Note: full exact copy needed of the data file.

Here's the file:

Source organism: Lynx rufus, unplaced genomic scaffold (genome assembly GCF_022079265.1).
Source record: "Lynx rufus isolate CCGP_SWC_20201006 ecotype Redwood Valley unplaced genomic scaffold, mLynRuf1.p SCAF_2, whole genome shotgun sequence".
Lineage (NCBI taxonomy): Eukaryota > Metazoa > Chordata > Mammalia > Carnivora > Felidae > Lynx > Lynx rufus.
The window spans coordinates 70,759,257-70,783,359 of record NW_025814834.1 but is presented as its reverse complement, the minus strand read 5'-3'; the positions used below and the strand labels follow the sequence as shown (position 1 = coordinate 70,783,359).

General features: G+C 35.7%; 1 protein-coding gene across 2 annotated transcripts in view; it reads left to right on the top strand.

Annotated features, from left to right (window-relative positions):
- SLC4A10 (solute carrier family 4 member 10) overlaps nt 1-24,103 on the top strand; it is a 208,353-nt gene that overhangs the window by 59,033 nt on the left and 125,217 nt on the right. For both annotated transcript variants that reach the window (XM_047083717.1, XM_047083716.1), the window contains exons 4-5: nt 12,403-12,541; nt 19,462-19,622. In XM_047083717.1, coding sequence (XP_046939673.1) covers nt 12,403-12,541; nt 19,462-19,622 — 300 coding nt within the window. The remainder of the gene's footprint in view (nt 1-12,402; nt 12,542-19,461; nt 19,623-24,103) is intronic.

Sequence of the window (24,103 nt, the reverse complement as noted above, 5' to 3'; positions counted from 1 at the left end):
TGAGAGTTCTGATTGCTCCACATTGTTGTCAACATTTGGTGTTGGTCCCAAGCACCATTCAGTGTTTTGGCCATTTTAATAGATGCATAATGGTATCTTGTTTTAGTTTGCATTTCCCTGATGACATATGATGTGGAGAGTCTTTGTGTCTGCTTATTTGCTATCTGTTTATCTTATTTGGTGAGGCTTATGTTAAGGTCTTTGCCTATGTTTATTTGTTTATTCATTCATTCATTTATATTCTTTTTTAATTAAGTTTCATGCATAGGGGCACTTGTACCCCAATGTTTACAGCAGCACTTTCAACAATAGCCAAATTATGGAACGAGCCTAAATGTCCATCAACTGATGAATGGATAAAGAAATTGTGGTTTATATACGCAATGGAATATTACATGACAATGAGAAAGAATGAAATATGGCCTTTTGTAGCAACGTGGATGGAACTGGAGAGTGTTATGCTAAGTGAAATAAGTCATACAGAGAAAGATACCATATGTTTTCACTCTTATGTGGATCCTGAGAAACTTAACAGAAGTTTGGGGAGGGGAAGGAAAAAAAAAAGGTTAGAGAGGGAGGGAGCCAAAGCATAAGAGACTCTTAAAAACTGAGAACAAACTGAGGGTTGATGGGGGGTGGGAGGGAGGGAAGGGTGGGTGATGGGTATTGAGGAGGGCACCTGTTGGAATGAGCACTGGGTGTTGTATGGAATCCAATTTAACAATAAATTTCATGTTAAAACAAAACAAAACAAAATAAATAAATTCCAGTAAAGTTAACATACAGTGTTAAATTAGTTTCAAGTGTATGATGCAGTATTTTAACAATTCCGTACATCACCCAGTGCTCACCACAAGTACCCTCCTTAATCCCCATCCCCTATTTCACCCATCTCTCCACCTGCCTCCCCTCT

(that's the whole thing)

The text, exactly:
Source organism: Lynx rufus, unplaced genomic scaffold (genome assembly GCF_022079265.1).
Source record: "Lynx rufus isolate CCGP_SWC_20201006 ecotype Redwood Valley unplaced genomic scaffold, mLynRuf1.p SCAF_2, whole genome shotgun sequence".
Lineage (NCBI taxonomy): Eukaryota > Metazoa > Chordata > Mammalia > Carnivora > Felidae > Lynx > Lynx rufus.
The window spans coordinates 70,759,257-70,783,359 of record NW_025814834.1 but is presented as its reverse complement, the minus strand read 5'-3'; the positions used below and the strand labels follow the sequence as shown (position 1 = coordinate 70,783,359).

General features: G+C 35.7%; 1 protein-coding gene across 2 annotated transcripts in view; it reads left to right on the top strand.

Annotated features, from left to right (window-relative positions):
- SLC4A10 (solute carrier family 4 member 10) overlaps nt 1-24,103 on the top strand; it is a 208,353-nt gene that overhangs the window by 59,033 nt on the left and 125,217 nt on the right. For both annotated transcript variants that reach the window (XM_047083717.1, XM_047083716.1), the window contains exons 4-5: nt 12,403-12,541; nt 19,462-19,622. In XM_047083717.1, coding sequence (XP_046939673.1) covers nt 12,403-12,541; nt 19,462-19,622 — 300 coding nt within the window. The remainder of the gene's footprint in view (nt 1-12,402; nt 12,542-19,461; nt 19,623-24,103) is intronic.

Sequence of the window (24,103 nt, the reverse complement as noted above, 5' to 3'; positions counted from 1 at the left end):
TGAGAGTTCTGATTGCTCCACATTGTTGTCAACATTTGGTGTTGGTCCCAAGCACCATTCAGTGTTTTGGCCATTTTAATAGATGCATAATGGTATCTTGTTTTAGTTTGCATTTCCCTGATGACATATGATGTGGAGAGTCTTTGTGTCTGCTTATTTGCTATCTGTTTATCTTATTTGGTGAGGCTTATGTTAAGGTCTTTGCCTATGTTTATTTGTTTATTCATTCATTCATTTATATTCTTTTTTAATTAAGTTTCATGCATAGGGGCACTTGTACCCCAATGTTTACAGCAGCACTTTCAACAATAGCCAAATTATGGAACGAGCCTAAATGTCCATCAACTGATGAATGGATAAAGAAATTGTGGTTTATATACGCAATGGAATATTACATGACAATGAGAAAGAATGAAATATGGCCTTTTGTAGCAACGTGGATGGAACTGGAGAGTGTTATGCTAAGTGAAATAAGTCATACAGAGAAAGATACCATATGTTTTCACTCTTATGTGGATCCTGAGAAACTTAACAGAAGTTTGGGGAGGGGAAGGAAAAAAAAAAGGTTAGAGAGGGAGGGAGCCAAAGCATAAGAGACTCTTAAAAACTGAGAACAAACTGAGGGTTGATGGGGGGTGGGAGGGAGGGAAGGGTGGGTGATGGGTATTGAGGAGGGCACCTGTTGGAATGAGCACTGGGTGTTGTATGGAATCCAATTTAACAATAAATTTCATGTTAAAACAAAACAAAACAAAATAAATAAATTCCAGTAAAGTTAACATACAGTGTTAAATTAGTTTCAAGTGTATGATGCAGTATTTTAACAATTCCGTACATCACCCAGTGCTCACCACAAGTACCCTCCTTAATCCCCATCCCCTATTTCACCCATCTCTCCACCTGCCTCCCCTCT